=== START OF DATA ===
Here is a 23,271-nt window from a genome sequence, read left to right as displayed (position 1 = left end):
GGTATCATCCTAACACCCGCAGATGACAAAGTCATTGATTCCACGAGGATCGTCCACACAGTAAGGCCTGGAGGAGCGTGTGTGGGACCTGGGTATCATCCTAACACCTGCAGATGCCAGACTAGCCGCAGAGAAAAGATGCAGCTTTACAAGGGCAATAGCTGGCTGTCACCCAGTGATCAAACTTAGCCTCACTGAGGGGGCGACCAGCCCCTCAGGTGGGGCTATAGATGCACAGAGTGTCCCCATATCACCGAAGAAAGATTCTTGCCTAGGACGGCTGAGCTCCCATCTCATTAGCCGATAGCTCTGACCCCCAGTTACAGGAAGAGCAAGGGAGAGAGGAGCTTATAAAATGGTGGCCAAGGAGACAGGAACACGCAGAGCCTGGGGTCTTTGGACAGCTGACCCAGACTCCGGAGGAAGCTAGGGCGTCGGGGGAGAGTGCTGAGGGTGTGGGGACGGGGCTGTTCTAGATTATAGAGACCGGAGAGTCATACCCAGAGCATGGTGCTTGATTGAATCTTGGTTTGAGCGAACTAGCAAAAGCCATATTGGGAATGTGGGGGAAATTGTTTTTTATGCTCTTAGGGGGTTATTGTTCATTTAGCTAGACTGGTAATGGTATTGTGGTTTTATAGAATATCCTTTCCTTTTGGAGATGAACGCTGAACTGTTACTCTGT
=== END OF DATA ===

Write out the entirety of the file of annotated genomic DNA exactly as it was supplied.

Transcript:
Here is a 23,271-nt window from a genome sequence, read left to right as displayed (position 1 = left end):
GGTATCATCCTAACACCCGCAGATGACAAAGTCATTGATTCCACGAGGATCGTCCACACAGTAAGGCCTGGAGGAGCGTGTGTGGGACCTGGGTATCATCCTAACACCTGCAGATGCCAGACTAGCCGCAGAGAAAAGATGCAGCTTTACAAGGGCAATAGCTGGCTGTCACCCAGTGATCAAACTTAGCCTCACTGAGGGGGCGACCAGCCCCTCAGGTGGGGCTATAGATGCACAGAGTGTCCCCATATCACCGAAGAAAGATTCTTGCCTAGGACGGCTGAGCTCCCATCTCATTAGCCGATAGCTCTGACCCCCAGTTACAGGAAGAGCAAGGGAGAGAGGAGCTTATAAAATGGTGGCCAAGGAGACAGGAACACGCAGAGCCTGGGGTCTTTGGACAGCTGACCCAGACTCCGGAGGAAGCTAGGGCGTCGGGGGAGAGTGCTGAGGGTGTGGGGACGGGGCTGTTCTAGATTATAGAGACCGGAGAGTCATACCCAGAGCATGGTGCTTGATTGAATCTTGGTTTGAGCGAACTAGCAAAAGCCATATTGGGAATGTGGGGGAAATTGTTTTTTATGCTCTTAGGGGGTTATTGTTCATTTAGCTAGACTGGTAATGGTATTGTGGTTTTATAGAATATCCTTTCCTTTTGGAGATGAACGCTGAACTGTTACTCTGT